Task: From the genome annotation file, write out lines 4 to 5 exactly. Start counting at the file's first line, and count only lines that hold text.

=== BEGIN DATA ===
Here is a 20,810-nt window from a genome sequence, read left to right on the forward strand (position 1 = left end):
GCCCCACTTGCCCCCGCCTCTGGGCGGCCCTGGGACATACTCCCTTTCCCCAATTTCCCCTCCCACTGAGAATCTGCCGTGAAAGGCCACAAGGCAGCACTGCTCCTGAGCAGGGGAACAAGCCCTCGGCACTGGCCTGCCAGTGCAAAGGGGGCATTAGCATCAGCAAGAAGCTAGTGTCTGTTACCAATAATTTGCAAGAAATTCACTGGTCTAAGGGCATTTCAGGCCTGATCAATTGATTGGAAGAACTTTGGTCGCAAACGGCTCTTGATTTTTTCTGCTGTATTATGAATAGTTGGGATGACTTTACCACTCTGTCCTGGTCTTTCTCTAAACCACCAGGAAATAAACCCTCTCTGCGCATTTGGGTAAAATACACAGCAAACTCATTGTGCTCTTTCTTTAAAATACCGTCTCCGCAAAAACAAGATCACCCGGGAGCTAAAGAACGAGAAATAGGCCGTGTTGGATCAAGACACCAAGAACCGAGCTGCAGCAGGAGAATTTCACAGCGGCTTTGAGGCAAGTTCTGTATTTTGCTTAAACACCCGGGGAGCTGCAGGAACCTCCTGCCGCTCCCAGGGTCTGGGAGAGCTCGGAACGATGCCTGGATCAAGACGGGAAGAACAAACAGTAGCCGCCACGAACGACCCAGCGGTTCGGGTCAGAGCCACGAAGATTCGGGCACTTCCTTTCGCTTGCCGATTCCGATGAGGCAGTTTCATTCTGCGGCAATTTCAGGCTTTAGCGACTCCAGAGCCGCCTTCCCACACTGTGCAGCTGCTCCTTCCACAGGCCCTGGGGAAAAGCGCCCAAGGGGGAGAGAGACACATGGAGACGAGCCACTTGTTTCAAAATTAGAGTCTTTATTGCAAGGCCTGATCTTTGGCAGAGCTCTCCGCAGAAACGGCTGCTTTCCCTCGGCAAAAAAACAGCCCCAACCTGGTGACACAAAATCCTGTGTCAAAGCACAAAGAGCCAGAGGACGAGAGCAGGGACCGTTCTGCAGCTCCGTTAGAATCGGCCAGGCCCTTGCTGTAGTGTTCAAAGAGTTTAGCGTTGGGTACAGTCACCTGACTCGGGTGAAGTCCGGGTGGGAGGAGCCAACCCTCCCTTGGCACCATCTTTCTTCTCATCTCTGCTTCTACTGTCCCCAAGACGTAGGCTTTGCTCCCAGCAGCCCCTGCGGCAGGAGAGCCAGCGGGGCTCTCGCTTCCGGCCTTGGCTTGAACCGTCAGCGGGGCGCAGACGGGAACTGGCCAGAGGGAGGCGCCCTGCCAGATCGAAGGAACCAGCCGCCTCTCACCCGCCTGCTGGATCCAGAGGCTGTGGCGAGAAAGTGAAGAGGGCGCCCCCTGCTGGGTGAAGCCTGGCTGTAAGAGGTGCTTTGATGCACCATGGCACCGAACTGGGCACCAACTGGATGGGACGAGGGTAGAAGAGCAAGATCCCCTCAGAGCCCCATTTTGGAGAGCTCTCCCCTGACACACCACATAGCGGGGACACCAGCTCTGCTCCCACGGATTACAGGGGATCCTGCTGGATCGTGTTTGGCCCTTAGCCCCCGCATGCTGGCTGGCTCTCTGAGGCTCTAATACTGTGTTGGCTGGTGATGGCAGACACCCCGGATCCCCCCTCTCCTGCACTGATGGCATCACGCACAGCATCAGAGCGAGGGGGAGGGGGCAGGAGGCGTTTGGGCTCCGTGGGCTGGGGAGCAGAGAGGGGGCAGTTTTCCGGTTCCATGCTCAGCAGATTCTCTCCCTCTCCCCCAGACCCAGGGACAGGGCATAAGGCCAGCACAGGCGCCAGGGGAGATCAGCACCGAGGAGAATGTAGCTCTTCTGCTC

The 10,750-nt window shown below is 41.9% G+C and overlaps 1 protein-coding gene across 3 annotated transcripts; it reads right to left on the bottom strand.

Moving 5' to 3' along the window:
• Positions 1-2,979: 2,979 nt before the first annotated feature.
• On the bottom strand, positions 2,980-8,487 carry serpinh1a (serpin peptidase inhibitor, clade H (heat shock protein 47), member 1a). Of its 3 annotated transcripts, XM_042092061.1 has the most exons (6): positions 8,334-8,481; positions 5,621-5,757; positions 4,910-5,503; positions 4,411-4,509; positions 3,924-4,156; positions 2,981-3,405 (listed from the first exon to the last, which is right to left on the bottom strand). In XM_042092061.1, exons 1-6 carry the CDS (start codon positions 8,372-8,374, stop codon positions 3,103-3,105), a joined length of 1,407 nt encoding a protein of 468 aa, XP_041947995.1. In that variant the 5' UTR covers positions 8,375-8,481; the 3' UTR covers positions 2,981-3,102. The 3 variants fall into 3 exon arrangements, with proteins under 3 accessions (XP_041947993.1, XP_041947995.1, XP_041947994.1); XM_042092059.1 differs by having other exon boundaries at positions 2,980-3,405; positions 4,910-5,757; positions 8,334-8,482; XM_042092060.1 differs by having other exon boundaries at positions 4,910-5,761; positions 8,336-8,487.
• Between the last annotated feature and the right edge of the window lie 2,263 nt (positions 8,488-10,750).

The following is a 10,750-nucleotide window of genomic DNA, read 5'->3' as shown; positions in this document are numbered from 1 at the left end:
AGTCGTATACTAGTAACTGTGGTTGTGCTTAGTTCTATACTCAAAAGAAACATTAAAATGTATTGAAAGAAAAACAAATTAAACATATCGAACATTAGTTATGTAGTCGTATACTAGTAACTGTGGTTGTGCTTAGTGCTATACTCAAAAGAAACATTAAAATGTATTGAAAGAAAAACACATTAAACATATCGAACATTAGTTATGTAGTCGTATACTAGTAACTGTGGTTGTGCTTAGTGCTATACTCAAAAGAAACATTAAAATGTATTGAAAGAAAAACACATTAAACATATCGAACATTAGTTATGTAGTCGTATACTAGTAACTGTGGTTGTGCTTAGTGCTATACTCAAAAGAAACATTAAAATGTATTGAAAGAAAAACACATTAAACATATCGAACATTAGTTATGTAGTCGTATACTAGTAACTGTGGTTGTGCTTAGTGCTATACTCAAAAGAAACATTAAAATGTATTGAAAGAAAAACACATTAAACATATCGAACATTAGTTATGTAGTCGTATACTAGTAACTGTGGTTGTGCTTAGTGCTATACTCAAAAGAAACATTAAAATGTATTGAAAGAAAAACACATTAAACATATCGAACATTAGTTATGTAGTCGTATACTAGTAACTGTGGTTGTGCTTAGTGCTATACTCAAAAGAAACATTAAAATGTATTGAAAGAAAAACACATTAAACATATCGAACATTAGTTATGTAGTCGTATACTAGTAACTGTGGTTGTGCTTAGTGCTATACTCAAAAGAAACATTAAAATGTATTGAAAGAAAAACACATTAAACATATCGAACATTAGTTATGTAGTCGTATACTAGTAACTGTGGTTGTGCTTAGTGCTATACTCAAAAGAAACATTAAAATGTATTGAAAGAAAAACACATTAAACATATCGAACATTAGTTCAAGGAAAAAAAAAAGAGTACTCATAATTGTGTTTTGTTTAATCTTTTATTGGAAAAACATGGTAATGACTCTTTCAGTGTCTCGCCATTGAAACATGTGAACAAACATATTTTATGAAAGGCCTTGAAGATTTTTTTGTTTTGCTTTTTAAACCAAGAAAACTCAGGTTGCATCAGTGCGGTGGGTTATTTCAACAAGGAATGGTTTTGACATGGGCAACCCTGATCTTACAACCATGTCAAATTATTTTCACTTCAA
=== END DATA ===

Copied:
Moving 5' to 3' along the window:
• Positions 1-2,979: 2,979 nt before the first annotated feature.